Thank you for contacting me about the BBC Charter Review. I too am a great fan of the BBC, as most people in the UK are, and have valued its output across a range of fields over my lifetime. It is one of the Nation's most important institutions which is recognised internationally as a maker of quality content.

Ten years ago, the last time the Government ran a Charter Review, the media landscape looked very different. The BBC has adapted to this and remains loved by audiences in the UK and around the world.   However, some hard questions need to be asked during this Charter Review such as:

  • What the BBC should be trying to achieve in an age where consumer choice is now far more extensive than it has been;

  • What its scale and scope should be in the light of those aims; how far it affects others in television, radio and online;

  • And what the right structures are for its governance and regulation.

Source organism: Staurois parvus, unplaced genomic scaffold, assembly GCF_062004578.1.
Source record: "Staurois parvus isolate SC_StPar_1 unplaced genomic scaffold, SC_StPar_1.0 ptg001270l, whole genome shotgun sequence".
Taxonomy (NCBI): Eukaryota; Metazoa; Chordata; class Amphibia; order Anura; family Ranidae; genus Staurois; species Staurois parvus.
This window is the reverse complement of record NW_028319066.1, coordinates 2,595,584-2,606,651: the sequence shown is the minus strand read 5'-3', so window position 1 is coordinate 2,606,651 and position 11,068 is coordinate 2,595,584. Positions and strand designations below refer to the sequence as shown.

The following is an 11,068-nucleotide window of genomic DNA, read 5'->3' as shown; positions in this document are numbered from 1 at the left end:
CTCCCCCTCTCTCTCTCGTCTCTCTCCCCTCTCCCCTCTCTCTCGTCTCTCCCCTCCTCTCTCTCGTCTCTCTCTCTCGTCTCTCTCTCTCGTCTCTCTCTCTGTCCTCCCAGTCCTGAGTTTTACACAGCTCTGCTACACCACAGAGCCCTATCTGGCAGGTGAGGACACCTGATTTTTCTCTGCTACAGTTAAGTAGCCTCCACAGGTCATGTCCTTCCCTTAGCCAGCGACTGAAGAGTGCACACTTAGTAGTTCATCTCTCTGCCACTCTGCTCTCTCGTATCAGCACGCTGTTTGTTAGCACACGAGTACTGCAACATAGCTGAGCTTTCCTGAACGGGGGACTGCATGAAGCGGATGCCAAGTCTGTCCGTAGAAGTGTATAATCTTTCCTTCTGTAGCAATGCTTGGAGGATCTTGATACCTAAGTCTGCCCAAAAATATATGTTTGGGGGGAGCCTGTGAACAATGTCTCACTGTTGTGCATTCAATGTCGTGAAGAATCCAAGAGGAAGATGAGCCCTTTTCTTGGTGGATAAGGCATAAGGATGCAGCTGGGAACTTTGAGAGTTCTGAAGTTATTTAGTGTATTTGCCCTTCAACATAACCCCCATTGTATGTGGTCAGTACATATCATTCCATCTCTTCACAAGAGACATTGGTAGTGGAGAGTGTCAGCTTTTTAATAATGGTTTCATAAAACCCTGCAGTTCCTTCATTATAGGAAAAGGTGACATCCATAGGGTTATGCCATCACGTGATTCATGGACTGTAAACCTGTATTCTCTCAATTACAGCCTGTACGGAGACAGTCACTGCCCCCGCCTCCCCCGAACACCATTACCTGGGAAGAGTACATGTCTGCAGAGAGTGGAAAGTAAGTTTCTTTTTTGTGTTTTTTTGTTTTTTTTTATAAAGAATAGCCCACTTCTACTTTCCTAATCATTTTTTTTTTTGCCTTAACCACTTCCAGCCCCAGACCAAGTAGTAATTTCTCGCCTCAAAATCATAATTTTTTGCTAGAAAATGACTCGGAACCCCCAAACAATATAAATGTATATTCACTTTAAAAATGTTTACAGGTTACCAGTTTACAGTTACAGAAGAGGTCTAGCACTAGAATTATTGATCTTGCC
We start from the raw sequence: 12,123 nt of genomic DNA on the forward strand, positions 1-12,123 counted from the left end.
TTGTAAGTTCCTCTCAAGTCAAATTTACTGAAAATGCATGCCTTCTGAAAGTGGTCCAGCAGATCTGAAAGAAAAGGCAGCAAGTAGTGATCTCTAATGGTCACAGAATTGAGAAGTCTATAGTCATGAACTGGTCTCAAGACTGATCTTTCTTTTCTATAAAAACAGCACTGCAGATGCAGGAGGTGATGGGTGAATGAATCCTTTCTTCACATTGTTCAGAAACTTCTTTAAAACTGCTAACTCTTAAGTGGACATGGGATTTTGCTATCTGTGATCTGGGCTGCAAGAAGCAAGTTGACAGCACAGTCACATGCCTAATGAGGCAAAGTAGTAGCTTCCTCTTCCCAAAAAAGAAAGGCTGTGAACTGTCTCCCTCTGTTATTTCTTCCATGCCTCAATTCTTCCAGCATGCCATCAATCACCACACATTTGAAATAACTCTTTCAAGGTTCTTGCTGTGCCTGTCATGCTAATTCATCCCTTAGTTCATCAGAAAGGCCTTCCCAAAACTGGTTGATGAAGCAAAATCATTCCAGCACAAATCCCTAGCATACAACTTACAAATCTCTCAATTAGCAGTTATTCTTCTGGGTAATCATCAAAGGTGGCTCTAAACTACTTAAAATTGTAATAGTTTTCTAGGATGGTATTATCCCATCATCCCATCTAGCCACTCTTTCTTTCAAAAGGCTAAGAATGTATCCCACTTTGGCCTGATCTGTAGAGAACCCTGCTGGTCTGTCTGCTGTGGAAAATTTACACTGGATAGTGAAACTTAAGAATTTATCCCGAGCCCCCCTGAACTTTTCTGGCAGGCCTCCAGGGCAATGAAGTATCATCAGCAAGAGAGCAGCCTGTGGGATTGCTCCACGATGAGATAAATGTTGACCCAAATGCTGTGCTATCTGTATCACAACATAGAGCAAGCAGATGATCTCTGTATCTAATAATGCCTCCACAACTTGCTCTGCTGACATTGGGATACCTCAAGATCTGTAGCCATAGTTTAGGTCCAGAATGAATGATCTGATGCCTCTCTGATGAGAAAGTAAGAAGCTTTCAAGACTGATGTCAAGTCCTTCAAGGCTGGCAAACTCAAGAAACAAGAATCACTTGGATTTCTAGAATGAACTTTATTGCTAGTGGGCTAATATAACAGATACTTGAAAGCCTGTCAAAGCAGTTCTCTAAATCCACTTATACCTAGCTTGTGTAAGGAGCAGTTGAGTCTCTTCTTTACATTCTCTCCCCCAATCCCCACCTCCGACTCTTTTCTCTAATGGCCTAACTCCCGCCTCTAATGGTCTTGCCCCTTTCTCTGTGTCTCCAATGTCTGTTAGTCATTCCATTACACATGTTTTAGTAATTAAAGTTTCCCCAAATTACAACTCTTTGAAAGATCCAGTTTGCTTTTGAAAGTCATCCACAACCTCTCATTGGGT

Today, for example, 62 per cent of all programmes accessed online are watched using the BBC's iPlayer, a significant change from a decade ago.   The BBC is a national institution, paid for by the public, and spending more than £30 billion of public money over the current Charter period. The Government recently set out a consultation which marks the start of the Charter Review process and I firmly believe that everyone must be able to have their say on how well they think that money is spent. I am pleased, therefore, that more than 190,000 responses were received to the consultation, which has now closed.

The Secretary of State made comment on the involvement of 38 Degrees. A significant number of the responses to the Consultation were generated by 38 Degrees. That does not mean that they are not valid expressions of opinion, and certainly any correspondence to my office, whether generated via the 38 degrees system or individual, is treated with the same regard.

Once again, thank you for those who have taken the time to contact me about this issue, I will follow its progress with interest.